On average, waiters and bartenders have earned nearly twice ($14.32) the federal minimum wage with tips included
Even though the Porthole, like many restaurants across the country, has taken a hit from COVID, it has not laid off any workers. Chaisson, who is the vice president of Restaurant Workers of America, an employee advocacy group that works to preserve and promote the the tip credit across the U.S., considers himself extremely fortunate.
“It is heartbreaking, and devastating to watch the destruction of an industry that I’ve called home for over half my life.”
Biden’s proposal would eliminate employers’ ability to pay below minimum wage bases, regardless of what employees earn in tips.
Ultimately that could cause employers — particularly in the restaurant and hospitality industry — to lay off employees given that many won’t necessarily have the ability to raise prices to offset the higher cost of labor, said Saltsman.
“Today so many businesses are struggling to just keep the doors open. That’s why raising the minimum wage and eliminating the tipped-wage credit now seems ill-conceived,” Saltsman said.
Ending the tipped-wage credit would ‘would be the nail in the coffin for an industry that is clearly on life support’
Members of Biden’s team did not respond to MarketWatch’s request for comment regarding when a $15 minimum wage increase could take effect. Eliminating the tipped-wage credit would mean that employers who currently pay $2.13 an hour to tipped workers would have to pay $15 an hour, a more than 85% increase.
“Tipped-credit elimination on top of all things COVID is quite frankly irresponsible legislation,” Chaisson told MarketWatch. “It would be the nail in the coffin for an industry that is clearly on life support.”
Currently, there are seven states — California, Nevada, Oregon, Washington, Minnesota, Alaska, Montana — that don’t count tips towards workers’ hourly wages. Research has shown that raising the minimum tipped wage is associated with more restaurant closures and lower tips.
One Seattle, Wash. waitress, Simone Barron, who is a member of the Restaurant Workers of America, told Chaisson that the restaurant she previously worked at began implementing a 20% service charge to all diners shortly after the city’s $15 minimum wage began to go into effect in 2015. As a result, Barron said, she began to see her usual tips cut in half.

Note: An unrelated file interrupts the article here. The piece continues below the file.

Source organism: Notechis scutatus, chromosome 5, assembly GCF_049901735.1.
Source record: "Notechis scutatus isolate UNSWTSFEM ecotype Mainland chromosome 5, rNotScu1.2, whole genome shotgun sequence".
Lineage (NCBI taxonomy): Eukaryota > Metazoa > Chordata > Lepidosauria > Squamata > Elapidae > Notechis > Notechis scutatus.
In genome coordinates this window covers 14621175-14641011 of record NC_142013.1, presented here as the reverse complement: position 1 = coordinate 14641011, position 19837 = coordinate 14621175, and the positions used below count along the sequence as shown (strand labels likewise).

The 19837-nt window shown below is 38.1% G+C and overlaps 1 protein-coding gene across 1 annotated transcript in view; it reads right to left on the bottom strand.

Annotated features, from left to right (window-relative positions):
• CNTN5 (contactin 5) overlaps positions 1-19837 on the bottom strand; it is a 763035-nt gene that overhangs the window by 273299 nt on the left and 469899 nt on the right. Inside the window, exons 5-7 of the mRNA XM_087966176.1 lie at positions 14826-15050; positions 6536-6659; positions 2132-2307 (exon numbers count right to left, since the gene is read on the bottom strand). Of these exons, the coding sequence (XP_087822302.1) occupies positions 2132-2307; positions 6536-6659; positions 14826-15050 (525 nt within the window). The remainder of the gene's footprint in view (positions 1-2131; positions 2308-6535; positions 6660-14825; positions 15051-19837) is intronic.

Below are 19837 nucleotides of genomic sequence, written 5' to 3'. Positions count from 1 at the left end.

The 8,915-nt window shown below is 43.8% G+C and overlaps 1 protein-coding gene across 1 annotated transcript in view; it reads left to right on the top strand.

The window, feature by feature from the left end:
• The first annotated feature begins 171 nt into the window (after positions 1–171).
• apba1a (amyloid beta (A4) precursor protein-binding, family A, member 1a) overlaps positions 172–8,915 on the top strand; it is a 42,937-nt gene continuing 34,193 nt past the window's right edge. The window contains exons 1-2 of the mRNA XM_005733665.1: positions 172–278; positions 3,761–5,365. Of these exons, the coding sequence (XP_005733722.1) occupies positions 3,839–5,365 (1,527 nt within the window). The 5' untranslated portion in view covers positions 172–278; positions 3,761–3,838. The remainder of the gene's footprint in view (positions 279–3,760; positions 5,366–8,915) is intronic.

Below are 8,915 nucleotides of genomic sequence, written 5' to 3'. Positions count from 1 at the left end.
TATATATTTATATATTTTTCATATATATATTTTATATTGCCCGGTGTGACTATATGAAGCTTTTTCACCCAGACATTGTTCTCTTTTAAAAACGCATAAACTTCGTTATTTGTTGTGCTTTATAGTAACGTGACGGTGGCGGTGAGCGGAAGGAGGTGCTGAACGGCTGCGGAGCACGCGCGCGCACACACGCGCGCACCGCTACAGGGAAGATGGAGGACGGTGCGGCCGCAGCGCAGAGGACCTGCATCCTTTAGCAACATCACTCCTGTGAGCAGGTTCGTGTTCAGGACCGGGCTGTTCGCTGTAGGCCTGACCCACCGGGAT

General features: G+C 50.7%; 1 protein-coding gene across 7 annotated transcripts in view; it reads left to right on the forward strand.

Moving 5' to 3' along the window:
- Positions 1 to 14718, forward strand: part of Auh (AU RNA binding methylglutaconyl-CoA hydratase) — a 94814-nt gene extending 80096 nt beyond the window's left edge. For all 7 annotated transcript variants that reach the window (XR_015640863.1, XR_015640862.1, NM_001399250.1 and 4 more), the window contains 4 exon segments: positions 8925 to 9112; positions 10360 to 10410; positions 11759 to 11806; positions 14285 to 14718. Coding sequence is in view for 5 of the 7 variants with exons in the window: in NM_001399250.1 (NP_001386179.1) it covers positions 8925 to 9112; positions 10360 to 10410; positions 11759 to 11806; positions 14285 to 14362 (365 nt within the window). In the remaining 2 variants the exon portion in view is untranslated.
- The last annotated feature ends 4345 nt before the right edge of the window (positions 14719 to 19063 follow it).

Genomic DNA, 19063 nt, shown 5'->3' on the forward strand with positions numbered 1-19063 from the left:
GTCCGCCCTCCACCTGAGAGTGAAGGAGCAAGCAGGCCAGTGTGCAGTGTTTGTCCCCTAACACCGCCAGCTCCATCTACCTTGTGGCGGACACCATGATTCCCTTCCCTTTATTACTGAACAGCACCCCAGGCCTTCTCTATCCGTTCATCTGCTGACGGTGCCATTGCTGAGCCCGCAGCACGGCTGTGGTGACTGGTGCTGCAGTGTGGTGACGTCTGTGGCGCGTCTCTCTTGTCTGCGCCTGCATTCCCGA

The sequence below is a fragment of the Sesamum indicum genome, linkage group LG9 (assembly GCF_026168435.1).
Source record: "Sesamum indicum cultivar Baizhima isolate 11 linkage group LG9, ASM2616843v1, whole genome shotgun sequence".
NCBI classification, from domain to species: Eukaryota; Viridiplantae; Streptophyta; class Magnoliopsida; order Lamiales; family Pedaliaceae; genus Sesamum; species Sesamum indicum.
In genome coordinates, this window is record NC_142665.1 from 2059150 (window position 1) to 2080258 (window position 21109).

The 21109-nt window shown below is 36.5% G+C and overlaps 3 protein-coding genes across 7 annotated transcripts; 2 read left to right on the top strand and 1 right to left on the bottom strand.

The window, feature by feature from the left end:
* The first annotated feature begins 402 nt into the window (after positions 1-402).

“I’ve experienced first-hand the consequences of no tip credit, having lost my job and seen my restaurant close because of Seattle’s unrealistic wage mandates,” she said in a statement.
Ending the tipped-wage credit could help close racial earnings gaps
The median monthly income of a Hispanic or Latina tipped worker is 35% of the median monthly income of a nontipped white, non-Hispanic man, according to a 2019 analysis based on U.S. Census Bureau data published by the Center for American Progress, a progressive think tank.
Tipped Hispanic or Latino workers earn 30% less than tipped white, non-Hispanic men.
Tipped Hispanic or Latino workers earn 30% less than tipped white, non-Hispanic men
Eliminating the “subminimum wage would be really beneficial for people of color, particularly women of color who are overrepresented in occupations that depend on tips,” said Lily Roberts, director of economic mobility at CAP.
Research has shown that “sexism and racism combine for lower tips and more sexual harassment of tipped workers by customers and employers,” she said.
‘We are at a critical moment for tipped service industry workers, mostly women and people of color, who are facing unprecedented rates of housing and food insecurity, unemployment and poverty’
On top of which, women of color disproportionately rely on tips compared to white men. Hispanic or Latino women are more than twice as likely to work tipped jobs compared to white, non-Hispanic men, Roberts’ research shows.
Importantly, during the pandemic many female service workers have been harassed by patrons asking them “take off their masks,” a report by One Fair Wage, a group advocating for ending tipped-wages.
Eliminating the tipped-wage credit and raising the minimum wage to $15 an hour “is long overdue,” Saru Jayaraman, president and co-founder of One Fair Wage, said in a statement.
“We are at a critical moment for tipped service industry workers, mostly women and people of color, who are facing unprecedented rates of housing and food insecurity, unemployment and poverty.”